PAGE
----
Adam Matthew publishes unique primary source collections from archives around the world.

(CDL) University of California - Santa Barbara has access to the following Adam Matthew collections. Search across all of them via the AMexplorer search box above, or browse the list of links.

African American Communities

Focusing predominantly on Atlanta, Chicago, St Louis, Brooklyn, and towns and cities in North Carolina this collection presents multiple aspects of the African American community through personal diaries and scrapbooks, pamphlets, newspapers and periodicals, correspondence, official records and in-depth oral histories, revealing the prevalent challenges of racism, discrimination and integration, and a unique African American culture and identity.

Archives Direct

Archives Direct is a suite of collections sourced from The National Archives, Kew, the official archive of the United Kingdom. Containing diplomatic correspondence, letters, reports, surveys, material from newspapers, statistical analyses, published pamphlets, ephemera, military papers, profiles of prominent individuals, maps and many other types of document, it consists of the history of the nineteenth and twentieth centuries from the British state’s point of view.

Defining Gender

Discover five centuries of advice literature from the mid-15th to early 20th century. Research the ideals of social conduct, power distribution within the family, consumption and leisure, education of men and women and gendered perceptions of the body to analyse and challenge the changing views and ideas surrounding traditional gender roles.

Empire Online

Spanning five centuries, and charting the rise and fall of empires around the world, Empire Online is a powerful digital resource enabling research of colonial history, politics, culture and society. From Columbus to debates on American Imperialism, Empire Online is driven by a panel of consultant editors from Australia, Canada, New Zealand, the UK and the USA and has been designed specifically to encourage the use of primary sources in teaching.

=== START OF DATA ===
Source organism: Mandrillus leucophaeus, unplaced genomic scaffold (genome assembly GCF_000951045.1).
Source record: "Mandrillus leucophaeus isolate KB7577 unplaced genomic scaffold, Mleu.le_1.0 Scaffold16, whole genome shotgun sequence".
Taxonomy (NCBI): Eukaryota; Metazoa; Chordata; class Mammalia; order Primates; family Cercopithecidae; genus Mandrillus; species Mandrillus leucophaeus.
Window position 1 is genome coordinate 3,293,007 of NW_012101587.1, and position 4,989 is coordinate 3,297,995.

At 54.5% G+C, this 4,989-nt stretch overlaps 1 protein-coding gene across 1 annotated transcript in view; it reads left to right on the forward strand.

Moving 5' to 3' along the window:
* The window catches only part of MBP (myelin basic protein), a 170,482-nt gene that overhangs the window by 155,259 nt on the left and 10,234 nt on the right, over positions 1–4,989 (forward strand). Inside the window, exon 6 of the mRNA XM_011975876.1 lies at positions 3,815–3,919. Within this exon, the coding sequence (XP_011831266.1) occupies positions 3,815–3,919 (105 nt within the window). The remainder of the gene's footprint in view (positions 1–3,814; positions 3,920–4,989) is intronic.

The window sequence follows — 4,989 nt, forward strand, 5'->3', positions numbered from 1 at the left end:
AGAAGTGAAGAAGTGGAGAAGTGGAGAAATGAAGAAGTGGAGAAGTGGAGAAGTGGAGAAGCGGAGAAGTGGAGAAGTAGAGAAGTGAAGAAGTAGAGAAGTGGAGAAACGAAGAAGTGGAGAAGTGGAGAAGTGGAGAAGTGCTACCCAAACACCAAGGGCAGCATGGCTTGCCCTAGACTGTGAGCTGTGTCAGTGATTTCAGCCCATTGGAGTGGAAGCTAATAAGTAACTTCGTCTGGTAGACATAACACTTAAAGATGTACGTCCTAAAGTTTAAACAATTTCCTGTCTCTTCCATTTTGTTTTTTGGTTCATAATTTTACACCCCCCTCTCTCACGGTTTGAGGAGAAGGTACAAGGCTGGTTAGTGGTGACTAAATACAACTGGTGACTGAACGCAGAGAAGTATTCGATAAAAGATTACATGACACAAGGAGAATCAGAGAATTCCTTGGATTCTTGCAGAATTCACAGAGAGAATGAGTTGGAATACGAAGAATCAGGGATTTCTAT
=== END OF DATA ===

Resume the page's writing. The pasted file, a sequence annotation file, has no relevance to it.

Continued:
Everyday Life and Women in America, 1800-1920

This collection is an unparalleled resource for the study of American social, cultural, and popular history during the 19th and early 20th centuries. It comprises thousands of fully searchable images (alongside transcriptions) of monographs, pamphlets, periodicals and broadsides addressing political, social and gender issues, religion, race, education, employment, marriage, sexuality, home and family life, health, and pastimes.

Grand Tour

This digital collection of manuscript, visual and printed works allows students and researchers to explore and compare a range of sources on the history of travel for the first time, including many from private or neglected collections.

Market Research and American Business

Market Research and American Business, 1935-1965 provides a unique insight into the American consumer boom of the mid-20th century through access to the complete market research reports of Ernest Dichter, the era’s foremost consumer analyst and market research pioneer. The collection is a treasure trove of information on some of America’s best known brands.

Meiji Japan

Edward S Morse (1838-1925) was a great polymath – notable for his work in natural history, ethnography and art history – but, perhaps most famous for his work in bringing Japan and the West closer together. Devoting much of his life to the task of documenting life in Japan before it was transformed by Western modernization, Meiji Japan offers full access to Morse's diaries, journals and correspondence on a myriad of subjects at the time.

Socialism on Film

Sourced from the British Film Institute (BFI), this collection of documentary, newsreel and feature films reveals the world as seen by Soviet, Chinese, Vietnamese, East European, and Latin American filmmakers. Ranging from the early 20th century to the 1980s, material encapsulates the themes of war, revolution, news, current affairs, culture and society.

Trade Catalogues and the American Home

Explore domestic life, leisure and material culture of nineteenth- and twentieth-century America.

Victorian Popular Culture

Victorian Popular Culture contains a wide range of source material relating to popular entertainment in America, Britain and Europe in the period from 1779 to 1930, and shows how interconnected these worlds were. Taking its cue from the source material, Victorian Popular Culture welcome readers into the darkened halls, small backrooms and travelling venues that hosted everything from spectacular shows and bawdy burlesque, to magic and spiritualist séances.